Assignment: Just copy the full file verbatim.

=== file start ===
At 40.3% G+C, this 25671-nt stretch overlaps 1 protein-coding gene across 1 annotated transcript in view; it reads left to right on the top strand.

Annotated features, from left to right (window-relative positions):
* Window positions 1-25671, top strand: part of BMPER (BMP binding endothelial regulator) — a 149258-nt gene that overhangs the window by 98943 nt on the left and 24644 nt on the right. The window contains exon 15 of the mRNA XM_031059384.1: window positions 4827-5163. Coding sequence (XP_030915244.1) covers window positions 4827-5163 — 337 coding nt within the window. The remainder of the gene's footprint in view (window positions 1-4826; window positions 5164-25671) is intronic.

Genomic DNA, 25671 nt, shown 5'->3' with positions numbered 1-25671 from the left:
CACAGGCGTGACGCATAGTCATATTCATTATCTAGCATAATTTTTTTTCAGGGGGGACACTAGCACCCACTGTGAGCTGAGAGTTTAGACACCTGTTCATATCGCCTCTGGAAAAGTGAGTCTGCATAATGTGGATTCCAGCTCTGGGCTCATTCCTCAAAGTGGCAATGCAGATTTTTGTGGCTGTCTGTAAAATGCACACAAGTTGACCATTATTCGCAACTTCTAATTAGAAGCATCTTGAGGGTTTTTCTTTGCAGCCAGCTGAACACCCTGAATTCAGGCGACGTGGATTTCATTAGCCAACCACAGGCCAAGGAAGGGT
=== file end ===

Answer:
At 40.3% G+C, this 25671-nt stretch overlaps 1 protein-coding gene across 1 annotated transcript in view; it reads left to right on the top strand.

Annotated features, from left to right (window-relative positions):
* Window positions 1-25671, top strand: part of BMPER (BMP binding endothelial regulator) — a 149258-nt gene that overhangs the window by 98943 nt on the left and 24644 nt on the right. The window contains exon 15 of the mRNA XM_031059384.1: window positions 4827-5163. Coding sequence (XP_030915244.1) covers window positions 4827-5163 — 337 coding nt within the window. The remainder of the gene's footprint in view (window positions 1-4826; window positions 5164-25671) is intronic.

Genomic DNA, 25671 nt, shown 5'->3' with positions numbered 1-25671 from the left:
CACAGGCGTGACGCATAGTCATATTCATTATCTAGCATAATTTTTTTTCAGGGGGGACACTAGCACCCACTGTGAGCTGAGAGTTTAGACACCTGTTCATATCGCCTCTGGAAAAGTGAGTCTGCATAATGTGGATTCCAGCTCTGGGCTCATTCCTCAAAGTGGCAATGCAGATTTTTGTGGCTGTCTGTAAAATGCACACAAGTTGACCATTATTCGCAACTTCTAATTAGAAGCATCTTGAGGGTTTTTCTTTGCAGCCAGCTGAACACCCTGAATTCAGGCGACGTGGATTTCATTAGCCAACCACAGGCCAAGGAAGGGT